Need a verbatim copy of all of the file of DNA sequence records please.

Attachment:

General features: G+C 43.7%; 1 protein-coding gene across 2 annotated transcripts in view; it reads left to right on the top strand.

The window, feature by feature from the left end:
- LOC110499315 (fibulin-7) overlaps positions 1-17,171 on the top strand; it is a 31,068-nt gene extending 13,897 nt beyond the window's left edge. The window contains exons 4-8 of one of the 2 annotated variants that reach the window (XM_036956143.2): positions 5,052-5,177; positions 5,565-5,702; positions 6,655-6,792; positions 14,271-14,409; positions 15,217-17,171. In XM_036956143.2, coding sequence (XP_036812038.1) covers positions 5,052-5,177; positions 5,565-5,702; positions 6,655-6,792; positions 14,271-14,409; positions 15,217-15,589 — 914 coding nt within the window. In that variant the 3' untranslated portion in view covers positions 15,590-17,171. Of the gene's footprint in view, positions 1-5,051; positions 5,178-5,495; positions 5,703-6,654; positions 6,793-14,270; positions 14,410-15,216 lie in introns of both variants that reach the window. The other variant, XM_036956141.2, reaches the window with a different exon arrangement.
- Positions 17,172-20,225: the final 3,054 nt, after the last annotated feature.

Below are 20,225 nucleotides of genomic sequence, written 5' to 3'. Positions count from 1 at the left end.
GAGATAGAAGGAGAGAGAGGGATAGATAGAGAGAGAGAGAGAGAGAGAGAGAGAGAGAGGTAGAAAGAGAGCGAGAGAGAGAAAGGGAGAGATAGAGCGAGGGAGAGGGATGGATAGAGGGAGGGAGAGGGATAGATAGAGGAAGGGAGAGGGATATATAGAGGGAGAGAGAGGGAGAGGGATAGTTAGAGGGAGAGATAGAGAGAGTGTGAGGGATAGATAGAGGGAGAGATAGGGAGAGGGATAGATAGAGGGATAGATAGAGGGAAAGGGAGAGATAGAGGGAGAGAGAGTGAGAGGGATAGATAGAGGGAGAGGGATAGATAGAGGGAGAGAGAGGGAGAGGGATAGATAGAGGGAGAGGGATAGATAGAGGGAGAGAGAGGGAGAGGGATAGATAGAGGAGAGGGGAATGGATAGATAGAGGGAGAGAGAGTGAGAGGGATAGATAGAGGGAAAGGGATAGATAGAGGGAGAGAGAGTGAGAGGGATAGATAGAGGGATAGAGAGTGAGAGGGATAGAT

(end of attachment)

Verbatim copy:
General features: G+C 43.7%; 1 protein-coding gene across 2 annotated transcripts in view; it reads left to right on the top strand.

The window, feature by feature from the left end:
- LOC110499315 (fibulin-7) overlaps positions 1-17,171 on the top strand; it is a 31,068-nt gene extending 13,897 nt beyond the window's left edge. The window contains exons 4-8 of one of the 2 annotated variants that reach the window (XM_036956143.2): positions 5,052-5,177; positions 5,565-5,702; positions 6,655-6,792; positions 14,271-14,409; positions 15,217-17,171. In XM_036956143.2, coding sequence (XP_036812038.1) covers positions 5,052-5,177; positions 5,565-5,702; positions 6,655-6,792; positions 14,271-14,409; positions 15,217-15,589 — 914 coding nt within the window. In that variant the 3' untranslated portion in view covers positions 15,590-17,171. Of the gene's footprint in view, positions 1-5,051; positions 5,178-5,495; positions 5,703-6,654; positions 6,793-14,270; positions 14,410-15,216 lie in introns of both variants that reach the window. The other variant, XM_036956141.2, reaches the window with a different exon arrangement.
- Positions 17,172-20,225: the final 3,054 nt, after the last annotated feature.

Below are 20,225 nucleotides of genomic sequence, written 5' to 3'. Positions count from 1 at the left end.
GAGATAGAAGGAGAGAGAGGGATAGATAGAGAGAGAGAGAGAGAGAGAGAGAGAGAGAGGTAGAAAGAGAGCGAGAGAGAGAAAGGGAGAGATAGAGCGAGGGAGAGGGATGGATAGAGGGAGGGAGAGGGATAGATAGAGGAAGGGAGAGGGATATATAGAGGGAGAGAGAGGGAGAGGGATAGTTAGAGGGAGAGATAGAGAGAGTGTGAGGGATAGATAGAGGGAGAGATAGGGAGAGGGATAGATAGAGGGATAGATAGAGGGAAAGGGAGAGATAGAGGGAGAGAGAGTGAGAGGGATAGATAGAGGGAGAGGGATAGATAGAGGGAGAGAGAGGGAGAGGGATAGATAGAGGGAGAGGGATAGATAGAGGGAGAGAGAGGGAGAGGGATAGATAGAGGAGAGGGGAATGGATAGATAGAGGGAGAGAGAGTGAGAGGGATAGATAGAGGGAAAGGGATAGATAGAGGGAGAGAGAGTGAGAGGGATAGATAGAGGGATAGAGAGTGAGAGGGATAGAT